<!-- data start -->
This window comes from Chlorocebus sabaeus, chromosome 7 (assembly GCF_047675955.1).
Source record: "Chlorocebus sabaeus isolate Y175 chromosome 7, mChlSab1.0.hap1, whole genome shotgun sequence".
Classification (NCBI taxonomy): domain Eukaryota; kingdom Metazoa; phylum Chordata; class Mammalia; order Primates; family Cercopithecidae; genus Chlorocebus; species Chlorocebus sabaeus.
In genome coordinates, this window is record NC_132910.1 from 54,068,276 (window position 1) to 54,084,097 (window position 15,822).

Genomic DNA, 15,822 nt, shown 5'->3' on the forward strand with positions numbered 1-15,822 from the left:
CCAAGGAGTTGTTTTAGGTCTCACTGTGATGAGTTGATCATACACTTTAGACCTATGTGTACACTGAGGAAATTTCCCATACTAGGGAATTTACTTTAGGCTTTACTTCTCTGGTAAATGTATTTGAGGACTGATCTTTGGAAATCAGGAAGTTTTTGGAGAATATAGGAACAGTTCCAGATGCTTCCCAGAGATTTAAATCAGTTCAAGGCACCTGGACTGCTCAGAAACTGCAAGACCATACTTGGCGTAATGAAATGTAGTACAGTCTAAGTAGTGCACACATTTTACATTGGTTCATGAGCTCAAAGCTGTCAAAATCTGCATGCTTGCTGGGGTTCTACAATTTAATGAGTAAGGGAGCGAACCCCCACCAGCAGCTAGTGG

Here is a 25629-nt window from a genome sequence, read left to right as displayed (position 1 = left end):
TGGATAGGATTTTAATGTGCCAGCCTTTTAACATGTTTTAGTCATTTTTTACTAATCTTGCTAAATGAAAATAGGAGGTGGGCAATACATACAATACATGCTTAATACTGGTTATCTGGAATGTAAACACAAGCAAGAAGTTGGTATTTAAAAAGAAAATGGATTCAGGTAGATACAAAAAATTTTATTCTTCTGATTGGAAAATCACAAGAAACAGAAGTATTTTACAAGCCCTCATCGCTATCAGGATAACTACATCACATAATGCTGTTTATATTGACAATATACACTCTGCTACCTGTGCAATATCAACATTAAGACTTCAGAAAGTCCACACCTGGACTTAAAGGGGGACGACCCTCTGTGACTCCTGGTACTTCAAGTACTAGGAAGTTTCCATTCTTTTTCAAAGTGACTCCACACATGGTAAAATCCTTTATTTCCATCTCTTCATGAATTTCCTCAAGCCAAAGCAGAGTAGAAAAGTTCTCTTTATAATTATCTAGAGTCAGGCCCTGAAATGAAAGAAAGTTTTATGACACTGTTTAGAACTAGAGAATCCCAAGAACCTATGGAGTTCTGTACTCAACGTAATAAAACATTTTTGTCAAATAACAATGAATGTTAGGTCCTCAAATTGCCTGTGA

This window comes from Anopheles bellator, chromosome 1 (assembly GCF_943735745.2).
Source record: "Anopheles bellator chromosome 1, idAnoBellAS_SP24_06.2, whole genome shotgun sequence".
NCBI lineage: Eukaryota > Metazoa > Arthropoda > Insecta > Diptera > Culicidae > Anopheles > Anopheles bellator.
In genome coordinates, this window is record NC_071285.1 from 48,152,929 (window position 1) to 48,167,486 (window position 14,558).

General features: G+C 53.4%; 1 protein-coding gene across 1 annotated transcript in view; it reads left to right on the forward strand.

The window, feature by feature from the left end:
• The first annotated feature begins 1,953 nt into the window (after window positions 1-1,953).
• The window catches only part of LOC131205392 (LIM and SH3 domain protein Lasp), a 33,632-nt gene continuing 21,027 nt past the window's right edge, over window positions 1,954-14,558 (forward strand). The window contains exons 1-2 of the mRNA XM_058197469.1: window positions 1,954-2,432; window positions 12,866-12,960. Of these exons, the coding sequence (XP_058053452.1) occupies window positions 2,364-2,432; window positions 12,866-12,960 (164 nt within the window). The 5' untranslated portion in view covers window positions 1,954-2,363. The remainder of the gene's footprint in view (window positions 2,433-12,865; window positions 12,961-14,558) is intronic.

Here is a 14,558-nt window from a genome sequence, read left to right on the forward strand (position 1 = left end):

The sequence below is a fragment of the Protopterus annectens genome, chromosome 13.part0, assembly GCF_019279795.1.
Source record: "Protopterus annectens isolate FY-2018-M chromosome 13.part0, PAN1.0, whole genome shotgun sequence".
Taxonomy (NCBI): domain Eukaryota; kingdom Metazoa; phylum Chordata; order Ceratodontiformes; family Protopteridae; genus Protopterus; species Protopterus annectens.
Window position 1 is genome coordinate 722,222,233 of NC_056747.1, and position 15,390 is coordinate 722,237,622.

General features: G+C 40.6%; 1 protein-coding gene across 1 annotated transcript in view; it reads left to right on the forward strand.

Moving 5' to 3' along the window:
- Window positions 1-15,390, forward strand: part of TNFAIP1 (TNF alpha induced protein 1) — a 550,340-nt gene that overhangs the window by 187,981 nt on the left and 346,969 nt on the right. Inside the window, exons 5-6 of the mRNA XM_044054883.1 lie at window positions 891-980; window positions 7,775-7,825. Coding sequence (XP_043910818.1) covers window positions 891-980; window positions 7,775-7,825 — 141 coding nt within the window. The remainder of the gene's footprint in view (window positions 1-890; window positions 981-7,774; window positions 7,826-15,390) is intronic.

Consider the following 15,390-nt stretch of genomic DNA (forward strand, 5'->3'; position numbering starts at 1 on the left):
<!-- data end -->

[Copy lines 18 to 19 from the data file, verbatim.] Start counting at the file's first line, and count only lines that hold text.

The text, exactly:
The sequence below is a fragment of the Protopterus annectens genome, chromosome 13.part0, assembly GCF_019279795.1.
Source record: "Protopterus annectens isolate FY-2018-M chromosome 13.part0, PAN1.0, whole genome shotgun sequence".